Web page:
He offers several examples from just the past few years: the Slim 7 lighter, with its blue flame torch and mere 7 mm width; the Le Grand Dupont that offers both a soft flame and torch flame in one, which will be available in the U.S. in early 2018; and new pen collections and other accessories. They’re also working on an electronic lighter that runs on a battery with a heated filament that can be charged with an electrical outlet.
And, Crevet says, they’re addressing a common worry of many S.T. Dupont customers: “The biggest concern that people have about buying an expensive lighter is losing it. We will have a lighter with a chip inside that you can link to your phone that will let you know where your lighter is located.”
Like any company with such a long history, S.T. Dupont has experienced dips in its market share, most notably in the early 2000s. In fact, when Crevet joined the company in 2006, S.T. Dupont was almost bankrupt, losing money for nearly a decade. Crevet felt at the time the problem was that S.T. Dupont strayed too far from its roots, too far from what made it a premier luxury brand (they had stopped making leather goods). And his efforts in the early years of his reign to steer the company back home, to the artisans and craftsmen that define S.T. Dupont, have proved him right.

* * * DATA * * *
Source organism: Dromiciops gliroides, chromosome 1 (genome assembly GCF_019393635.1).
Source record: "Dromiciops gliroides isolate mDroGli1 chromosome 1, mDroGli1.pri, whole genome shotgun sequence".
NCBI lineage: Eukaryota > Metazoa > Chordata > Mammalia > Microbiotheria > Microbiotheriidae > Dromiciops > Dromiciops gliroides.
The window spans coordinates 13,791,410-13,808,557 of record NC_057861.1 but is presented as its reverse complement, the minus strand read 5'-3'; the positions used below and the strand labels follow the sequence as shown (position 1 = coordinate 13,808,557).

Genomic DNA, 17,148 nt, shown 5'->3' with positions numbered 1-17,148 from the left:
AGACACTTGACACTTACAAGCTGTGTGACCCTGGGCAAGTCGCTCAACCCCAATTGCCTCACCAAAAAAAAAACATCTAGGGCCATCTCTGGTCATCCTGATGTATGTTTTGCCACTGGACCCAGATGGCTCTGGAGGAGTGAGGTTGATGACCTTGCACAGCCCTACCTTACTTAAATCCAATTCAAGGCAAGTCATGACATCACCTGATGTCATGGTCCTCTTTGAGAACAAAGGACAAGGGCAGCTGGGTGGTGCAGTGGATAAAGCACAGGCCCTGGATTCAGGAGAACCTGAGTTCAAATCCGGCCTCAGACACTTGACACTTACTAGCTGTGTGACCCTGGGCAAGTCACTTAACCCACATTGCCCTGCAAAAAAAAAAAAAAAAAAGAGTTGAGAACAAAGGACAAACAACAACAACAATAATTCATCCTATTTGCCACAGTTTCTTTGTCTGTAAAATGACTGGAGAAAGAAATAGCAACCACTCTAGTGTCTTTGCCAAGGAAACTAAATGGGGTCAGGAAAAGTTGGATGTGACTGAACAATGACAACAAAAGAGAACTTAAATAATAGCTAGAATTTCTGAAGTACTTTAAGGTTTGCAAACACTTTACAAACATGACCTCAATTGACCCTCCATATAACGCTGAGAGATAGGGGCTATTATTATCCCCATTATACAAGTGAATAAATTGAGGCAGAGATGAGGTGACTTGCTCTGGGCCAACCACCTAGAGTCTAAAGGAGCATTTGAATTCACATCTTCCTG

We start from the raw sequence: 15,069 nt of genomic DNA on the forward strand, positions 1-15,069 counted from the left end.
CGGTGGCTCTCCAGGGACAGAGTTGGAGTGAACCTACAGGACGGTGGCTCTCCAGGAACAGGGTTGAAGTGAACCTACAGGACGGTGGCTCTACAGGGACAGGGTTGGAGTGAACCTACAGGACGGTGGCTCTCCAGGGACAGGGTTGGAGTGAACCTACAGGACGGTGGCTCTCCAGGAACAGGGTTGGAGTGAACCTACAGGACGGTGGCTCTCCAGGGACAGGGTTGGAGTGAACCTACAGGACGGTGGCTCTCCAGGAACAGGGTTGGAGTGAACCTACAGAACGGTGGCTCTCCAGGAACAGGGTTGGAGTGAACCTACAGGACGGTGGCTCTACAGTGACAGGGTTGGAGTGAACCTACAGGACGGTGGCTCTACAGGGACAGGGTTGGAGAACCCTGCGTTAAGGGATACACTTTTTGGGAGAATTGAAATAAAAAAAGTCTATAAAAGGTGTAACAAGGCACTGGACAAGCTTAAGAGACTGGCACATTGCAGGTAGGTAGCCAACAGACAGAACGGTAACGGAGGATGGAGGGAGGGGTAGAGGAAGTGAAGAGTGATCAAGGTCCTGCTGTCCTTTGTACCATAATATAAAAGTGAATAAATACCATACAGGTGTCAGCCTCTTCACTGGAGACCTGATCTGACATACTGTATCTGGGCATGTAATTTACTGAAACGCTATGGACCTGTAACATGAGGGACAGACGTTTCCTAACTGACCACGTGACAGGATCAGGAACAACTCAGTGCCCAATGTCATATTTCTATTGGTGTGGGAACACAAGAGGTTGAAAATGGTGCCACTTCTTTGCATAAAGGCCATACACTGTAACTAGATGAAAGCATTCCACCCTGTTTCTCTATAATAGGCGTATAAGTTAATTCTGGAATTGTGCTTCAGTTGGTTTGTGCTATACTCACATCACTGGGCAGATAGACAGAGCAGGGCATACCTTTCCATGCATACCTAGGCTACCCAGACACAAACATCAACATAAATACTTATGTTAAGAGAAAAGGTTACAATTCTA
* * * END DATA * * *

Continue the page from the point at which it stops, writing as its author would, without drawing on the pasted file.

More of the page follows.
In an interview with Luxury Society last year, Crevet offered a story that is a microcosm of his philosophy: “So [former French President Nicolas] Sarkozy had just got elected, and as part of the promotion there was a very nice, big photo going around of him in his office, writing with—believe it or not—a Montblanc pen.
“And when I saw that, I was really, very upset, you know, because Montblanc is actually a German brand—it belongs to a South Africa group conglomerate … and it’s entirely plastic. I mean, it’s not handmade. It’s a pen which is made online, you know, and it’s a plastic-molded pen. Totally uninteresting.
“So, as I had some connections at the Elysee, I asked to meet him, Sarkozy. And then, once there, I basically retold the history of Dupont and that the French government had given an S.T. Dupont accessory as a gift also for the wedding of Queen Elizabeth in 1947, to represent the best of France, and explained that he, as president, needed to write with something which was the “Best of France,” you know—a truly French pen. Then I gave him a Dupont pen, and he loved it so much that he then went on to equip the whole government with Dupont pens.
“To this day, S.T. Dupont is still the preferred supplier of the French Republic.”
While Crevet continues to define S.T. Dupont as a boutique business—“I always say small is beautiful”—he also recognizes the potential of the U.S. market, which is what prompted his exclusive U.S. distributor agreement in 2016 with Davidoff of Geneva USA.
“Our biggest market is in Europe,” he says. “We are also extremely popular in Asia, but the potential for the U.S. is even bigger. And we are very happy to have Davidoff as our partners in the U.S.”
Crevet has one last thought: “The experience of using our lighter is rewarding, so why not spend more money on a lighter that will last? Show it off to your friends and have the peace of mind that it is always going to work for you. I have my father’s lighter, and I know that I will be able to pass it on to one of my children. It’s expensive, but it’s worth it.”